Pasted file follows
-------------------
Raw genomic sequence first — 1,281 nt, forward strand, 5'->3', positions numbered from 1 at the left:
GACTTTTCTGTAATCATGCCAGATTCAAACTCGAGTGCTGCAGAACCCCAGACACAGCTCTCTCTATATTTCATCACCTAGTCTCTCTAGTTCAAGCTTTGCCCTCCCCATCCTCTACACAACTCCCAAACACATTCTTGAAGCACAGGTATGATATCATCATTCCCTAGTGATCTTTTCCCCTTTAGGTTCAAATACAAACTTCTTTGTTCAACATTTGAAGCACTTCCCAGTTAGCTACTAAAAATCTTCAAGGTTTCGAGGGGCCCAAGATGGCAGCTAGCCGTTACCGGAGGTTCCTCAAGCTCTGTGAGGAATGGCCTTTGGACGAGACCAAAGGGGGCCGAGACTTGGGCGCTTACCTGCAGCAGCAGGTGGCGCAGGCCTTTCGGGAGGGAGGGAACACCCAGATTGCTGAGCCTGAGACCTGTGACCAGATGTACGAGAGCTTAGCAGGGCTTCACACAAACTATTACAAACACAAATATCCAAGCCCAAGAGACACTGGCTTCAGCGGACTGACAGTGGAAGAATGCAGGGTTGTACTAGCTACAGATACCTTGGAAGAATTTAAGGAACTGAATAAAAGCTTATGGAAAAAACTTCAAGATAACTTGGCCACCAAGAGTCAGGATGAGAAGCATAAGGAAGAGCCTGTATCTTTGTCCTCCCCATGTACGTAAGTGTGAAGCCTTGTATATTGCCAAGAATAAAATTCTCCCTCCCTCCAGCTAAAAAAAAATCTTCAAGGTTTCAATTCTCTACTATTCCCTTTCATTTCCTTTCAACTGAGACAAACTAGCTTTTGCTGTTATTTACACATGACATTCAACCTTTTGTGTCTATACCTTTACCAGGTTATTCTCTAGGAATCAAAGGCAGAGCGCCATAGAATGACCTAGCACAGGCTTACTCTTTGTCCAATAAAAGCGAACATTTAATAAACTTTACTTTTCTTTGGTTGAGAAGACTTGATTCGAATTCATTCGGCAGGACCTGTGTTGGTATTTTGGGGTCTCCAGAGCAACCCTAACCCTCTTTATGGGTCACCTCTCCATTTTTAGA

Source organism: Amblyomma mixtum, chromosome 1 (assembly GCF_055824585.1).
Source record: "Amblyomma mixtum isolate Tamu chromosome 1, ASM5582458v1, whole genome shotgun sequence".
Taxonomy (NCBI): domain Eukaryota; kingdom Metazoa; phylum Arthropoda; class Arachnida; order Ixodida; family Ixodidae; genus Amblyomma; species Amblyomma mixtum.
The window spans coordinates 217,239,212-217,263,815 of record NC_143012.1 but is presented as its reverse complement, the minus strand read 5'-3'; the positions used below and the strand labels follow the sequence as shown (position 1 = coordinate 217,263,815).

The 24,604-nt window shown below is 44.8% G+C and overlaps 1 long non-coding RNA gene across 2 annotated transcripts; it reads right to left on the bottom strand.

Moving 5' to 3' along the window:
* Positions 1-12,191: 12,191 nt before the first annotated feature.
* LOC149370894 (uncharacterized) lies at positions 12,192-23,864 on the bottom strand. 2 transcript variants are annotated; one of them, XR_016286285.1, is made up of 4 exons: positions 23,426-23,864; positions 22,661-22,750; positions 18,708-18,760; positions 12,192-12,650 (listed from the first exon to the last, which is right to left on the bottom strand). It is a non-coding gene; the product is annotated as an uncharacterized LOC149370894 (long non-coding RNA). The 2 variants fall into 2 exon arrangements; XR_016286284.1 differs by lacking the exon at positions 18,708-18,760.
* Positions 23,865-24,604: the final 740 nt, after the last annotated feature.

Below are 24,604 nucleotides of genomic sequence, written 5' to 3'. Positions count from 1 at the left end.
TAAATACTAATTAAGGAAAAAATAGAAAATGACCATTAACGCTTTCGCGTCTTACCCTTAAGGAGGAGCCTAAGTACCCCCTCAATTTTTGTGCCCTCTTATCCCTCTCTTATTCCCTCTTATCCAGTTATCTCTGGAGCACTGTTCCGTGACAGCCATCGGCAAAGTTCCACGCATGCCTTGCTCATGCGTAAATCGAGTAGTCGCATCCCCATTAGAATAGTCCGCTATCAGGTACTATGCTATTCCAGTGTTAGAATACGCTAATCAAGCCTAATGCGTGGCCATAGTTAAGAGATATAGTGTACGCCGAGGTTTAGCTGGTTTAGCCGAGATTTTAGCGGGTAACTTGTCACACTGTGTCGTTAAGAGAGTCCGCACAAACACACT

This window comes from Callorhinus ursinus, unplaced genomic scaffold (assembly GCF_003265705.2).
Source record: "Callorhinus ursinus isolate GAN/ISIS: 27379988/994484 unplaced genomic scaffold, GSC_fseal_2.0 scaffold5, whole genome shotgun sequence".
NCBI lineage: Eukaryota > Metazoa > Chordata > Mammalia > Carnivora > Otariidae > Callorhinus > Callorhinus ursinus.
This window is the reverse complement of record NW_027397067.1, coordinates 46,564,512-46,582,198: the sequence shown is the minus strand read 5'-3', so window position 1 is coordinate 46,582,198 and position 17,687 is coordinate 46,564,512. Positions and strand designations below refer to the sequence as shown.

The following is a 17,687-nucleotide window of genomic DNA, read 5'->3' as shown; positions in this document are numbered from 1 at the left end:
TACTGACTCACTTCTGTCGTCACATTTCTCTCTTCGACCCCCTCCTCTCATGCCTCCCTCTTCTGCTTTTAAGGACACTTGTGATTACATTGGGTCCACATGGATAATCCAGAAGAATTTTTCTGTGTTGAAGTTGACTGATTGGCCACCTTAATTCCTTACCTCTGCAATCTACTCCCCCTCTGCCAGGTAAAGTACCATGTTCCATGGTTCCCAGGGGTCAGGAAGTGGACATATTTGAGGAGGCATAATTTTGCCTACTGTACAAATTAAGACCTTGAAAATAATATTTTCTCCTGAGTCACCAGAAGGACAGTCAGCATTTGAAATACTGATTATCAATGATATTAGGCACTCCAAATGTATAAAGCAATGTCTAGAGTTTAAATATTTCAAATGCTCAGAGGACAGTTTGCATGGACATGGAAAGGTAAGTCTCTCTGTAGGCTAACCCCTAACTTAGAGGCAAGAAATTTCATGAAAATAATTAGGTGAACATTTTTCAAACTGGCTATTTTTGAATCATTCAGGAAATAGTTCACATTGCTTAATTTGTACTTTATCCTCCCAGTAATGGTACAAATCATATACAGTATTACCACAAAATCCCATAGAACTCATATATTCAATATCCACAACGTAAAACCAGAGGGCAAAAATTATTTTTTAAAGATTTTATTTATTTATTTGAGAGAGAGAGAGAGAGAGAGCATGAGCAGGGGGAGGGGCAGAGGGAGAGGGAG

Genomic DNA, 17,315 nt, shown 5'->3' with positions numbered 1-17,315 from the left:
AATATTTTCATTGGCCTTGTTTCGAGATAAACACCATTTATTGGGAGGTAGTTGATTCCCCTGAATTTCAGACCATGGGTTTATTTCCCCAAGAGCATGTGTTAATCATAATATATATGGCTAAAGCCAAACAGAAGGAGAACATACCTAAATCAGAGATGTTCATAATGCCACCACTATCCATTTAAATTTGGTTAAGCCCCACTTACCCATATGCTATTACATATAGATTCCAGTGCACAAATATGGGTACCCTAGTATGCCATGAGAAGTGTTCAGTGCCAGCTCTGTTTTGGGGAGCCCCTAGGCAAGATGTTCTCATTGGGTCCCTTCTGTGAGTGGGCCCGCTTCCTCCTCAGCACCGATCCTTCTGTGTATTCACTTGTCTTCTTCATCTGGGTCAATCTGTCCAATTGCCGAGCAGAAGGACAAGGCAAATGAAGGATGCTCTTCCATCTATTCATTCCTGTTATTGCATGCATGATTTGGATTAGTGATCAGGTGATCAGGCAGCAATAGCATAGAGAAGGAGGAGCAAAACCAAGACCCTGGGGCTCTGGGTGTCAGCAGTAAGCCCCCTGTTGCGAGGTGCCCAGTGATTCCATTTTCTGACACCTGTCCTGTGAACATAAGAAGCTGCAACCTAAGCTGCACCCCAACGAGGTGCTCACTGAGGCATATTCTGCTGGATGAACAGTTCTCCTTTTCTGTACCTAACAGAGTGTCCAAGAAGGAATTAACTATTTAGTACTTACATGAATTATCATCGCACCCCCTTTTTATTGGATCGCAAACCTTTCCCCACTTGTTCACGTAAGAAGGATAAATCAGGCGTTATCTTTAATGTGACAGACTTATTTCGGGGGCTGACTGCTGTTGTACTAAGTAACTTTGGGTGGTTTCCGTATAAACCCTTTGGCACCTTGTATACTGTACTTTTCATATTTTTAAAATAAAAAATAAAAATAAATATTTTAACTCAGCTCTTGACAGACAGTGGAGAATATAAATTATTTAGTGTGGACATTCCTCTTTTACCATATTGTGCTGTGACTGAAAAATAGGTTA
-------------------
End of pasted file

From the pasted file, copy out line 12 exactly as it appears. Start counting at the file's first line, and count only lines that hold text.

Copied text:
Below are 24,604 nucleotides of genomic sequence, written 5' to 3'. Positions count from 1 at the left end.